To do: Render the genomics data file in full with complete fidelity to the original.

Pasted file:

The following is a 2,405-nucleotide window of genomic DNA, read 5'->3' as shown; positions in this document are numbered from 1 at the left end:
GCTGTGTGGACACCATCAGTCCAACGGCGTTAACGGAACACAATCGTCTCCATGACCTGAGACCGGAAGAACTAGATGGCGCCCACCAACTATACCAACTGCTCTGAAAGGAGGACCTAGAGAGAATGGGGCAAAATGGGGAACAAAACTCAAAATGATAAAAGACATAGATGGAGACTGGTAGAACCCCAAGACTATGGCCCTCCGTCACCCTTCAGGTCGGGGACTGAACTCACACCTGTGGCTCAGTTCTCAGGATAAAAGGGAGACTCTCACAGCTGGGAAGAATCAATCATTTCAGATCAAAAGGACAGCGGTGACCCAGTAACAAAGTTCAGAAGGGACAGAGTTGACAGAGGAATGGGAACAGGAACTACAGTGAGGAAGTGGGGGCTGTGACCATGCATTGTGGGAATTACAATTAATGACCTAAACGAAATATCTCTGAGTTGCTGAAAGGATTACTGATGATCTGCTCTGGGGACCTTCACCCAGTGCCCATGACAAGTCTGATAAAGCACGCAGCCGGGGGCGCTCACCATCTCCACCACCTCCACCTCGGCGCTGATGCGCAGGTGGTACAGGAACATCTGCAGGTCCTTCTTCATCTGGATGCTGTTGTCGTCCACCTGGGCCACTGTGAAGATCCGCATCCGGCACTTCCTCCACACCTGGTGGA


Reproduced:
The following is a 2,405-nucleotide window of genomic DNA, read 5'->3' as shown; positions in this document are numbered from 1 at the left end:
GCTGTGTGGACACCATCAGTCCAACGGCGTTAACGGAACACAATCGTCTCCATGACCTGAGACCGGAAGAACTAGATGGCGCCCACCAACTATACCAACTGCTCTGAAAGGAGGACCTAGAGAGAATGGGGCAAAATGGGGAACAAAACTCAAAATGATAAAAGACATAGATGGAGACTGGTAGAACCCCAAGACTATGGCCCTCCGTCACCCTTCAGGTCGGGGACTGAACTCACACCTGTGGCTCAGTTCTCAGGATAAAAGGGAGACTCTCACAGCTGGGAAGAATCAATCATTTCAGATCAAAAGGACAGCGGTGACCCAGTAACAAAGTTCAGAAGGGACAGAGTTGACAGAGGAATGGGAACAGGAACTACAGTGAGGAAGTGGGGGCTGTGACCATGCATTGTGGGAATTACAATTAATGACCTAAACGAAATATCTCTGAGTTGCTGAAAGGATTACTGATGATCTGCTCTGGGGACCTTCACCCAGTGCCCATGACAAGTCTGATAAAGCACGCAGCCGGGGGCGCTCACCATCTCCACCACCTCCACCTCGGCGCTGATGCGCAGGTGGTACAGGAACATCTGCAGGTCCTTCTTCATCTGGATGCTGTTGTCGTCCACCTGGGCCACTGTGAAGATCCGCATCCGGCACTTCCTCCACACCTGGTGGA